Aim: To write the MATLAB code to perform cross-correlation on a given signal and to verify

its properties.

Theory:

Cross-correlation is a process, in which a signal is convolved with another signal. It is

commonly used for searching a long-signal for a shorter, known feature. It also has

applications in pattern recognition, single particle analysis, electron tomographic averaging,

cryptanalysis, and neurophysiology. Cross-correlation of two signals 1( ) and 2( ) is ()=
()( )
In case of finite-duration signals, we can write:
|
|
()=
()( )
Where
= ,
= 0
0
and
= 0, =
Assuming our signal is of the form
( ) +
(
)
Energy in the signal is given by:
[ ()+ ( )] =
()+
=
(0)+
(0)+2
This can be written as:
( )
(
0)
( 0) =
.

given by the formula:

=0,±1,±2,

< 0. ()( )

( )+2

() 0

Note that the shape of the autocorrelation sequence does not change with amplitude scaling

of input signals. Only the amplitude of the autocorrelation sequence changes accordingly. Cross-correlation satisfies the property:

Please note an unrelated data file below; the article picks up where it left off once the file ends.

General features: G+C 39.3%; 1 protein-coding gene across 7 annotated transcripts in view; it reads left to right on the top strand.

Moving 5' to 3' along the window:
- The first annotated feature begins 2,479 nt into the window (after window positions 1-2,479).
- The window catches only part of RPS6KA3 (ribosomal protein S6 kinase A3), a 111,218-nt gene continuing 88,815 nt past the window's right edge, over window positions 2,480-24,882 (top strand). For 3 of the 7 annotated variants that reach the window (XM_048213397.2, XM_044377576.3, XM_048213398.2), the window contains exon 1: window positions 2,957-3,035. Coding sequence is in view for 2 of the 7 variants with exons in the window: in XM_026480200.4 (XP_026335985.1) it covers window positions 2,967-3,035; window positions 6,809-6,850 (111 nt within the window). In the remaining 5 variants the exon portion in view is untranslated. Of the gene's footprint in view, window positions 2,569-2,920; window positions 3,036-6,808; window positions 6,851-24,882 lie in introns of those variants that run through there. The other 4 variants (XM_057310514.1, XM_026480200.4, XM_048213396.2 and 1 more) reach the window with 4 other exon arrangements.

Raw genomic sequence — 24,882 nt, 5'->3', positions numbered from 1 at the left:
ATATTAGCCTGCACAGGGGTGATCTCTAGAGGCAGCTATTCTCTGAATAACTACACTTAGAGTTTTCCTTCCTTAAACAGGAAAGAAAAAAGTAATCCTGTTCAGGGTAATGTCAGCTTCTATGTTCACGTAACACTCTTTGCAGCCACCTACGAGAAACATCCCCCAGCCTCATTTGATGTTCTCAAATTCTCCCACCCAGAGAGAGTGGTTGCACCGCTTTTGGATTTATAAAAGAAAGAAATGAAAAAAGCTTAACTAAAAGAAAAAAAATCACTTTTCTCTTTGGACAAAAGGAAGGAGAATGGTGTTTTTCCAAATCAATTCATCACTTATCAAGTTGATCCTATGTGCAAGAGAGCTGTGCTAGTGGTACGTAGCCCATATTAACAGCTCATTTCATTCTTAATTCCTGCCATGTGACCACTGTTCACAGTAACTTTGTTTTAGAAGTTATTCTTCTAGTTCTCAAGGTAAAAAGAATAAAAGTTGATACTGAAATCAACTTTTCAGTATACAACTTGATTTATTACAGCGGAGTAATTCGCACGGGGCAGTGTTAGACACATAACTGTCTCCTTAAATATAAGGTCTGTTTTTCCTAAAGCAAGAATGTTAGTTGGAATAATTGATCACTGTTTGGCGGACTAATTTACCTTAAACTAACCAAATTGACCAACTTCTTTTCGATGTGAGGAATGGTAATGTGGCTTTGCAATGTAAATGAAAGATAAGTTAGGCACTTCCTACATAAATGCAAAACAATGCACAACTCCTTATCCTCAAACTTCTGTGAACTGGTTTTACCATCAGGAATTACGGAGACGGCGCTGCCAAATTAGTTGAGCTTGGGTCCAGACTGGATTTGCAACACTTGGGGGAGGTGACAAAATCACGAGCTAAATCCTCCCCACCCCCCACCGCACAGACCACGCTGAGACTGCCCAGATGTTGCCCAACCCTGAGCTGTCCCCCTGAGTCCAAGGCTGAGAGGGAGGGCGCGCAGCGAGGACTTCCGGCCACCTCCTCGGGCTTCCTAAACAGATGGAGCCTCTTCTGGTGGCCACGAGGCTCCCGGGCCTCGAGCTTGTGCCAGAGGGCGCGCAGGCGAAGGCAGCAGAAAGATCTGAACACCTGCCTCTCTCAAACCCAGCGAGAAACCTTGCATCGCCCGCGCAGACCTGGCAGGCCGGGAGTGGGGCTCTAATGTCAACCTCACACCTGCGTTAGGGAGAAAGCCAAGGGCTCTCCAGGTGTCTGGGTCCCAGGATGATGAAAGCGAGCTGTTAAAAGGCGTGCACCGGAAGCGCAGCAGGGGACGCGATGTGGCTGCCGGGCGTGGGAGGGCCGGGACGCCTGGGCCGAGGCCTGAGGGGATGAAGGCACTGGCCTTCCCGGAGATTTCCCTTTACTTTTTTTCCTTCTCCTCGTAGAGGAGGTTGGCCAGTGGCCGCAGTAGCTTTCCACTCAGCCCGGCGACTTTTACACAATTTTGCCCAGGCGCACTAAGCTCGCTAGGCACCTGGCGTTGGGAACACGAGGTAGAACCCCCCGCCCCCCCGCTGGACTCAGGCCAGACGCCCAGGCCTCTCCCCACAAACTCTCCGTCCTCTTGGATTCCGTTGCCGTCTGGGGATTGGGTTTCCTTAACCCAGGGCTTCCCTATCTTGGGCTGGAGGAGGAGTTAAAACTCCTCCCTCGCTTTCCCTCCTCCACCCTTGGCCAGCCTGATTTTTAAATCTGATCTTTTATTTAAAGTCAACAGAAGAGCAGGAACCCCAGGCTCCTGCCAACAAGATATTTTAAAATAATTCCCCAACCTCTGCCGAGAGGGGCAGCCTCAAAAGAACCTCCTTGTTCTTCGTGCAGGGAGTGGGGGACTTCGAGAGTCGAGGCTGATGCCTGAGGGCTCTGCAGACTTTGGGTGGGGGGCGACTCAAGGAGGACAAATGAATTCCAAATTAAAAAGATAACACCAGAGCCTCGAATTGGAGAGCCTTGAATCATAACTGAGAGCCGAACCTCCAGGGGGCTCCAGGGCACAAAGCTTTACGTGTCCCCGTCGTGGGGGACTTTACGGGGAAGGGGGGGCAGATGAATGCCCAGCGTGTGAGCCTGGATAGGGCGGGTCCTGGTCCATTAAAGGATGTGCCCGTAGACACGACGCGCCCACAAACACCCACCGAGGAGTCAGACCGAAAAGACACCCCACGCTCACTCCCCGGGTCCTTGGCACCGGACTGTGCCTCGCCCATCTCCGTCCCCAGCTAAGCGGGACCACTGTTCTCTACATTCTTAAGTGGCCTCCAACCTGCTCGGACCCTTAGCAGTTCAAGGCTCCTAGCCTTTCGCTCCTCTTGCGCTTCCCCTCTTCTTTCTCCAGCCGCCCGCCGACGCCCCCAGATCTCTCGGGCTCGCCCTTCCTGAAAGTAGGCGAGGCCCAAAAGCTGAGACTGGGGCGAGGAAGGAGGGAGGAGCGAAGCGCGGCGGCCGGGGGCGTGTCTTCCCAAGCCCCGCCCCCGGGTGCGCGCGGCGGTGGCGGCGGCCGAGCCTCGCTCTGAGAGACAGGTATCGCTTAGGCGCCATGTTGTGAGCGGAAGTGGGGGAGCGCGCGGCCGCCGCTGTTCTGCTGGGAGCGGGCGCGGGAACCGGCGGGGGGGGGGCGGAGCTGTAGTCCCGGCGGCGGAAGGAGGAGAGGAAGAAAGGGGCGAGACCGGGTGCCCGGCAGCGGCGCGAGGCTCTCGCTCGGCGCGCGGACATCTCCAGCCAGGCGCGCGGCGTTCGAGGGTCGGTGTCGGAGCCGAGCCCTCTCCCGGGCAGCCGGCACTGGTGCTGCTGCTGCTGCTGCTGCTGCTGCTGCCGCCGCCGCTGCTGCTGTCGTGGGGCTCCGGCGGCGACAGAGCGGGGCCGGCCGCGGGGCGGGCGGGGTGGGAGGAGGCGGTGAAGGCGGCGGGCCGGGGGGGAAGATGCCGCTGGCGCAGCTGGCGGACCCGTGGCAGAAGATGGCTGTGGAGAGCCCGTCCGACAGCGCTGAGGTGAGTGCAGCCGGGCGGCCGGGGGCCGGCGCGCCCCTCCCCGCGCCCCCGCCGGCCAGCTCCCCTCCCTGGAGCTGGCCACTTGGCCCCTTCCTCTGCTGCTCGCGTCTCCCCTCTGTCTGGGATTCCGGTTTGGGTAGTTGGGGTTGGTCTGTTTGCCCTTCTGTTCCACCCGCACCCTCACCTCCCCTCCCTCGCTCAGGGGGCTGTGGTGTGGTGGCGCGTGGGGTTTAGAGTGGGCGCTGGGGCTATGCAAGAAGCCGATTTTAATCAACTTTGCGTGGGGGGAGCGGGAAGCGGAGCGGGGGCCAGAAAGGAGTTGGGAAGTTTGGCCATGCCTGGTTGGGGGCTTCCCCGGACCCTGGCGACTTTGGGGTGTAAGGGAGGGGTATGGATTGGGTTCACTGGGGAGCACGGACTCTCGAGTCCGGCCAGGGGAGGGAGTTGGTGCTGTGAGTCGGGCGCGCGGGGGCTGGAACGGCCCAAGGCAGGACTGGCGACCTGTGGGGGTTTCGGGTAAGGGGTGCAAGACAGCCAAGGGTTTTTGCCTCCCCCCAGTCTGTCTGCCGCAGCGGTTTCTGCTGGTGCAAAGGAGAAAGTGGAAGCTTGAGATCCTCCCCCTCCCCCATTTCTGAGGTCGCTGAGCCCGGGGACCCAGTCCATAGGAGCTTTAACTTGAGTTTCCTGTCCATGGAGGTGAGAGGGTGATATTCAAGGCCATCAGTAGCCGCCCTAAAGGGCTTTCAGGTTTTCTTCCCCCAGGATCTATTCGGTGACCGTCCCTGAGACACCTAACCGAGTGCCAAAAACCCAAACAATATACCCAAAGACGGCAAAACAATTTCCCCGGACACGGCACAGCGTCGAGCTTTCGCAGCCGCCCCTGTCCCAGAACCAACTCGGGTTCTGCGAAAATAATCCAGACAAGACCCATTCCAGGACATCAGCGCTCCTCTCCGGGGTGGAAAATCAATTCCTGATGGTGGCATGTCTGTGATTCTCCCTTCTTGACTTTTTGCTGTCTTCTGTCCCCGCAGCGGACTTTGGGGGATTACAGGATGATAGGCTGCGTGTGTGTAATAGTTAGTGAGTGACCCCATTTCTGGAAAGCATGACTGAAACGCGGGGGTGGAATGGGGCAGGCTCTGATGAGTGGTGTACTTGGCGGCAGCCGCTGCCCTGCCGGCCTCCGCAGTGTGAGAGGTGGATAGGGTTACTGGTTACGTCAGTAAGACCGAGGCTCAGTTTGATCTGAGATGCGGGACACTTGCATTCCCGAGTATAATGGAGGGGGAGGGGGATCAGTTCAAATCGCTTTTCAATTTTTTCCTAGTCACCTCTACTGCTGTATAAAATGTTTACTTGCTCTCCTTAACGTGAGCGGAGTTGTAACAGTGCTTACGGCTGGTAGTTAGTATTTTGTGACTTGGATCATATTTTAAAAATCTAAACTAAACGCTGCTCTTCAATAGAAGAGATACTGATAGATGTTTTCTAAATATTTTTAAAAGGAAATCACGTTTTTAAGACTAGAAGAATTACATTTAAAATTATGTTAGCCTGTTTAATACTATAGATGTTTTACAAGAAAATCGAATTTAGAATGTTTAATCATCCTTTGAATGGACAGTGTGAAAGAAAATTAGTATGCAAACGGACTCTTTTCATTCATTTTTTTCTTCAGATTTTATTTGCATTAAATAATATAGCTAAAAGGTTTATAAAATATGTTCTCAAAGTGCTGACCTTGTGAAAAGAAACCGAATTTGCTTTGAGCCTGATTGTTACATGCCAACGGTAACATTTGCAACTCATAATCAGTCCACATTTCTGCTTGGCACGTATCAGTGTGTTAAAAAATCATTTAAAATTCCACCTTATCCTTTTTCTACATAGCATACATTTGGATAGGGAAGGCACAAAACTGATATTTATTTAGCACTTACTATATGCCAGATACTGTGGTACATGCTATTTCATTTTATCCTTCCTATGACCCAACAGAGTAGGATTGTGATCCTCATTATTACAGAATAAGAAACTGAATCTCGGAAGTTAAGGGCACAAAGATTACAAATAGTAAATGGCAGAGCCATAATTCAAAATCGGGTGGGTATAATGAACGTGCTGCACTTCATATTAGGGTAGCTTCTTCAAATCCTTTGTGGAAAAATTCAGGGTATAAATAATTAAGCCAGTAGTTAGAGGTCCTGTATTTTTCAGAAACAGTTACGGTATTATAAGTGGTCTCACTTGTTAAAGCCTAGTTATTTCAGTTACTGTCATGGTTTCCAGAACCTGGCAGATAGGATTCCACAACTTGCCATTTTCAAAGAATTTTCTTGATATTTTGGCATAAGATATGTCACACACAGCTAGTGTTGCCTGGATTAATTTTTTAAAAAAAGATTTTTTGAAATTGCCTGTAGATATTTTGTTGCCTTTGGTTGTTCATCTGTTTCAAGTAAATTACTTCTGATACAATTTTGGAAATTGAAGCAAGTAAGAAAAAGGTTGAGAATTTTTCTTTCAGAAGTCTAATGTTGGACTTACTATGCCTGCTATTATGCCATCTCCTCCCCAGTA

( ) = ( − )

DSP Laboratory (10ECL57)

5 th Sem

KSSEM, Bangalore

MATLAB CODE:

% Experiment 6 : Cross-correlation of two Signals.

clear all; close all; clc;

% Accept user-defined input sequences and define time index for it

x1 = input('Enter a finite-length signal sequence X1(n): ');

n1 = 0:length(x1)-1;

x2 = input('Enter a finite-length signal sequence X2(n): ');

n2 = 0:length(x2)-1;

x= max(x1,x2);

% Perform Cross - Correlation using xcorr function.

 rxy = xcorr(x1,x2); % rxy(l) ryx = xcorr(x2,x1); % ryx(l)

% Generate Time Index for Cross - Correlation sequence, about origin

n3 = -length(x)+1:length(x)-1;

disp('Cross - Correlation Sequence rxy(l): ');

disp(int8(rxy));

disp('Cross - Correlation Sequence ryx(l): ');

disp(int8(ryx));

% Plot the Original Signal and Cross - Correlation Sequence

subplot(3,1,1);

stem(n1,x1);

title('Input Signal 1');

xlabel('n'); ylabel('x1(n)');

subplot(3,1,2);

stem(n2,x2);

title('Input Signal 2');

xlabel('n'); ylabel('x2(n)');

subplot(3,1,3);

stem(n3,rxy);

title('Cross - Correlation Sequence');

xlabel('n'); ylabel('rxy(l)');

grid on;

% Verifying Cross-correlation properties:

E1 = sum(x1.^2);

E2 = sum(x2.^2);

mid = ceil(length(rxy)/2);

E0 = abs(max(rxy));

fprintf('Energy of Input Signal X1 : %d\n',E1);

fprintf('Energy of Input Signal X2 : %d\n',E2);

fprintf('Max Amplitude of Cross - Correlation Sequence : %d\n',E0);

% Energy of signal 1.